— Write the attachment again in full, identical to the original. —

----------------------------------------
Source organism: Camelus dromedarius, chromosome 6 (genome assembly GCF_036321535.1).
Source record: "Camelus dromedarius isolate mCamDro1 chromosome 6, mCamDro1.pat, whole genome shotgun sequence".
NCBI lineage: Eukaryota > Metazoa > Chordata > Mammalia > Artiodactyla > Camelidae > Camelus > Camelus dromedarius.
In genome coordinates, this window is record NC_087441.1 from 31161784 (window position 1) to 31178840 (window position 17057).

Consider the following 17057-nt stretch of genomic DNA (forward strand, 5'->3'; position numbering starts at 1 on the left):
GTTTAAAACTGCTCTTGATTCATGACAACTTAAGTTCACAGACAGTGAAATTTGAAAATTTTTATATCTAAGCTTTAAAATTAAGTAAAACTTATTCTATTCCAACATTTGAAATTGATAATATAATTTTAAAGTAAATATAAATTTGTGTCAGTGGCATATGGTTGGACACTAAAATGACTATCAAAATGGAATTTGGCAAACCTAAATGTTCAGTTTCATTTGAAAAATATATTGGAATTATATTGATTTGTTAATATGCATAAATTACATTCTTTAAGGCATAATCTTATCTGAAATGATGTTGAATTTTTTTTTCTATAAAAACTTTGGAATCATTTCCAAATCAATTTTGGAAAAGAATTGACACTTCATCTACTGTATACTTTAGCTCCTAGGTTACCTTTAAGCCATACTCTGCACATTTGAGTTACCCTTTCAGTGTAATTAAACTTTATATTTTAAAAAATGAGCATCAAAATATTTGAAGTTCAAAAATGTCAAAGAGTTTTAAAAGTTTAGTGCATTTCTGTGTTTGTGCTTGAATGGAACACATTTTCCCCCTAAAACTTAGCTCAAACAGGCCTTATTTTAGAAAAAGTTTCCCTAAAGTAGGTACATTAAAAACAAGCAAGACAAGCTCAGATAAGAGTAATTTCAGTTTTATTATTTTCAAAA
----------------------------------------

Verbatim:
Source organism: Camelus dromedarius, chromosome 6 (genome assembly GCF_036321535.1).
Source record: "Camelus dromedarius isolate mCamDro1 chromosome 6, mCamDro1.pat, whole genome shotgun sequence".
NCBI lineage: Eukaryota > Metazoa > Chordata > Mammalia > Artiodactyla > Camelidae > Camelus > Camelus dromedarius.
In genome coordinates, this window is record NC_087441.1 from 31161784 (window position 1) to 31178840 (window position 17057).

Consider the following 17057-nt stretch of genomic DNA (forward strand, 5'->3'; position numbering starts at 1 on the left):
GTTTAAAACTGCTCTTGATTCATGACAACTTAAGTTCACAGACAGTGAAATTTGAAAATTTTTATATCTAAGCTTTAAAATTAAGTAAAACTTATTCTATTCCAACATTTGAAATTGATAATATAATTTTAAAGTAAATATAAATTTGTGTCAGTGGCATATGGTTGGACACTAAAATGACTATCAAAATGGAATTTGGCAAACCTAAATGTTCAGTTTCATTTGAAAAATATATTGGAATTATATTGATTTGTTAATATGCATAAATTACATTCTTTAAGGCATAATCTTATCTGAAATGATGTTGAATTTTTTTTTCTATAAAAACTTTGGAATCATTTCCAAATCAATTTTGGAAAAGAATTGACACTTCATCTACTGTATACTTTAGCTCCTAGGTTACCTTTAAGCCATACTCTGCACATTTGAGTTACCCTTTCAGTGTAATTAAACTTTATATTTTAAAAAATGAGCATCAAAATATTTGAAGTTCAAAAATGTCAAAGAGTTTTAAAAGTTTAGTGCATTTCTGTGTTTGTGCTTGAATGGAACACATTTTCCCCCTAAAACTTAGCTCAAACAGGCCTTATTTTAGAAAAAGTTTCCCTAAAGTAGGTACATTAAAAACAAGCAAGACAAGCTCAGATAAGAGTAATTTCAGTTTTATTATTTTCAAAA